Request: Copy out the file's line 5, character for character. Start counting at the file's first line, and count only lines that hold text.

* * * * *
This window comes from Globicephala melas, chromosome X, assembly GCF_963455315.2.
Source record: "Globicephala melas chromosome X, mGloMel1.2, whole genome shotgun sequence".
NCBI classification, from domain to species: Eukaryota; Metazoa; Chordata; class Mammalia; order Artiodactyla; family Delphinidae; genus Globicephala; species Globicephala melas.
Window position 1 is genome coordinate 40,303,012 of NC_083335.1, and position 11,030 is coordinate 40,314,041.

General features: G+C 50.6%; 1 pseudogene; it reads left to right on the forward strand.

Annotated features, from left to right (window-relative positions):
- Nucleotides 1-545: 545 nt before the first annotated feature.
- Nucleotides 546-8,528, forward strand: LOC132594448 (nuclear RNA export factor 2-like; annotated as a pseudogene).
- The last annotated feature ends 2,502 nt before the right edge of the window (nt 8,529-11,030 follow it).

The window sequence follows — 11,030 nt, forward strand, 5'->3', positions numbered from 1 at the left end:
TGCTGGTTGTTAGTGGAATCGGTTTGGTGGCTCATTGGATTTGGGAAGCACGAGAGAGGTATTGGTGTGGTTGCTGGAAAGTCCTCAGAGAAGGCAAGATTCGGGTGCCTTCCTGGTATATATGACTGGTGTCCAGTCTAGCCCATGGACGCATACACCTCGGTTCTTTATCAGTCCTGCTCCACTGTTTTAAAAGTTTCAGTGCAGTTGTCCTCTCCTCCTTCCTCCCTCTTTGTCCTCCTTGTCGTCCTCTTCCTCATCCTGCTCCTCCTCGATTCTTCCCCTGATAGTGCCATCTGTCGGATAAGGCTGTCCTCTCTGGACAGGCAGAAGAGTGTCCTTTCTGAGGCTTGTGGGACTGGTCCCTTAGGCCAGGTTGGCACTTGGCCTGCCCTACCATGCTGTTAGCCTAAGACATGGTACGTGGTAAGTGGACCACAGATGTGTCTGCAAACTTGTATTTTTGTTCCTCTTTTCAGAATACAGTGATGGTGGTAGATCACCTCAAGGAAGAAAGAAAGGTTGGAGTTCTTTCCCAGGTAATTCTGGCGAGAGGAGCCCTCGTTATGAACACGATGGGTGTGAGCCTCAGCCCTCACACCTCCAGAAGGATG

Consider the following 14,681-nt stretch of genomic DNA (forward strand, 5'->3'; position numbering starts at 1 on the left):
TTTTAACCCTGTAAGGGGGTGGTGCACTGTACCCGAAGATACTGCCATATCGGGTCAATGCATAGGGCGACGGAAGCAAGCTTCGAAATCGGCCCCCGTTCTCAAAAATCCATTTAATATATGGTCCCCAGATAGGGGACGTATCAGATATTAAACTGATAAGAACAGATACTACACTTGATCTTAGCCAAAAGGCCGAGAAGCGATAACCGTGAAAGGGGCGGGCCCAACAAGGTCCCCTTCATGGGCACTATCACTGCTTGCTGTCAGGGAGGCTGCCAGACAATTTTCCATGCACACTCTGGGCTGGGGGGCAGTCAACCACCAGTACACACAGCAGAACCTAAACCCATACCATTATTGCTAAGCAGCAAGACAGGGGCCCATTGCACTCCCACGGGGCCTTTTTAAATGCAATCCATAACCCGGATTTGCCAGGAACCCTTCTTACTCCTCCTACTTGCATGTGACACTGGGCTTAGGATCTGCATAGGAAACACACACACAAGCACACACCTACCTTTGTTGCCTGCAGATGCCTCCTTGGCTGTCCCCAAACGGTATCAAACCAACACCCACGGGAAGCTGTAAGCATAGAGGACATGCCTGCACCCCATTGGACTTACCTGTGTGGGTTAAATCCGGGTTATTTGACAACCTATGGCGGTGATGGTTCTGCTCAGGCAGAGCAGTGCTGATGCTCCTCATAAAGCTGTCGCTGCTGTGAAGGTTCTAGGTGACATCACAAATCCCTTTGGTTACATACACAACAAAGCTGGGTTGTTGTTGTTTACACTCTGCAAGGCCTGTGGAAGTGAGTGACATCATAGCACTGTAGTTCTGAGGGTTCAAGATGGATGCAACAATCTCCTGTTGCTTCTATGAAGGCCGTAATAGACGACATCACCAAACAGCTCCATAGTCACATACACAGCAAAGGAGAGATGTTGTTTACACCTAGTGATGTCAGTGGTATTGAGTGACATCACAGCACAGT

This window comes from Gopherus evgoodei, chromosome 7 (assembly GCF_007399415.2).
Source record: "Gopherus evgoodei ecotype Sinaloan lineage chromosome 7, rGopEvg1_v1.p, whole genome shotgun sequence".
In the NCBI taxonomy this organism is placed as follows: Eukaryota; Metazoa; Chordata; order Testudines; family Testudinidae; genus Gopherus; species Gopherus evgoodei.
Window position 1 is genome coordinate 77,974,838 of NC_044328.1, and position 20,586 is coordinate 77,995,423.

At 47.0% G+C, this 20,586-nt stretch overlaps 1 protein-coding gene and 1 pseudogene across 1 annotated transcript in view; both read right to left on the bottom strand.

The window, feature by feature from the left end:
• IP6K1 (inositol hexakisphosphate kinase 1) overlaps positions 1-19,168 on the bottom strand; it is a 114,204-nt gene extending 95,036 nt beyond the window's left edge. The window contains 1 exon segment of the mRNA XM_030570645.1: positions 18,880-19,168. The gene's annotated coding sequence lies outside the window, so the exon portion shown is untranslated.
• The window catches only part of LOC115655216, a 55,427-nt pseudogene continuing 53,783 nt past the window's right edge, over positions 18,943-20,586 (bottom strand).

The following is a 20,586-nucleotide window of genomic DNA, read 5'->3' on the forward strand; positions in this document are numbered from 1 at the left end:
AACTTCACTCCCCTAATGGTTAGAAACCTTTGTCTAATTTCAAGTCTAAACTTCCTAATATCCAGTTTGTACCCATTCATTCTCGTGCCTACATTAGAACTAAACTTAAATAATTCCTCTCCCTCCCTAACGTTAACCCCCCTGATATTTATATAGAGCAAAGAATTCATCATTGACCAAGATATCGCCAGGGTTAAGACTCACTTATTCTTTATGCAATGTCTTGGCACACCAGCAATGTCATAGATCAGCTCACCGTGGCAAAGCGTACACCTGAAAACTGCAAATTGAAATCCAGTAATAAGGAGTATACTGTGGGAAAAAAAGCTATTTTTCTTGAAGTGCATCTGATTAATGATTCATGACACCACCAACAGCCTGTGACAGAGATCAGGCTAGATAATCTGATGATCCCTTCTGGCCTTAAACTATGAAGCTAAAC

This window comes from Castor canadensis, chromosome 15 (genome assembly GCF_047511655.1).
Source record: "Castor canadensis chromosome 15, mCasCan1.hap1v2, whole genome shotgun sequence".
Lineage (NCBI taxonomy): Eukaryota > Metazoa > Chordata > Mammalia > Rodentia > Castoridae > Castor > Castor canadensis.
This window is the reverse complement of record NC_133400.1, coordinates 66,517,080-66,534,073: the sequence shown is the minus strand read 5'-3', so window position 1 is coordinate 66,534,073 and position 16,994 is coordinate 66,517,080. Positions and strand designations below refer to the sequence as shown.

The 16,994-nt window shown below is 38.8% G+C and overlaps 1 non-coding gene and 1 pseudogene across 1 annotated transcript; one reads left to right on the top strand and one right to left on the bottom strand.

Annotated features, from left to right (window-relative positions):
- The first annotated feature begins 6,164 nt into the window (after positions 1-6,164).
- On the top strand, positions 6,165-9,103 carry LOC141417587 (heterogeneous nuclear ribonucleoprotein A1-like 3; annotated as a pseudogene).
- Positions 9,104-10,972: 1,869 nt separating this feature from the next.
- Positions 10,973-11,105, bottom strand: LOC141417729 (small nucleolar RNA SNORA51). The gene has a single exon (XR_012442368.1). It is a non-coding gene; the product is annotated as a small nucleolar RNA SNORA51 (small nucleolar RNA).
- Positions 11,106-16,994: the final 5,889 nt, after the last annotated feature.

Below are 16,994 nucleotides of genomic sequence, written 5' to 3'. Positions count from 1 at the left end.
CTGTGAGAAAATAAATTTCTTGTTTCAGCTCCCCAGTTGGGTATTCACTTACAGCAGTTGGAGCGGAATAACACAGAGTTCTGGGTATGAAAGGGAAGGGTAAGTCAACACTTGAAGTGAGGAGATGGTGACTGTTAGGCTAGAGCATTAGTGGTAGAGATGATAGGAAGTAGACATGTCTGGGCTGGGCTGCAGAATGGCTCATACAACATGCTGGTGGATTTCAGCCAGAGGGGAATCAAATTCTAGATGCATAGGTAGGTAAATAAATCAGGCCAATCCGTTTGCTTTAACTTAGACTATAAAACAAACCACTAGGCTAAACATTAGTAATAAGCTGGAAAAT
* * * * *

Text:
General features: G+C 50.6%; 1 pseudogene; it reads left to right on the forward strand.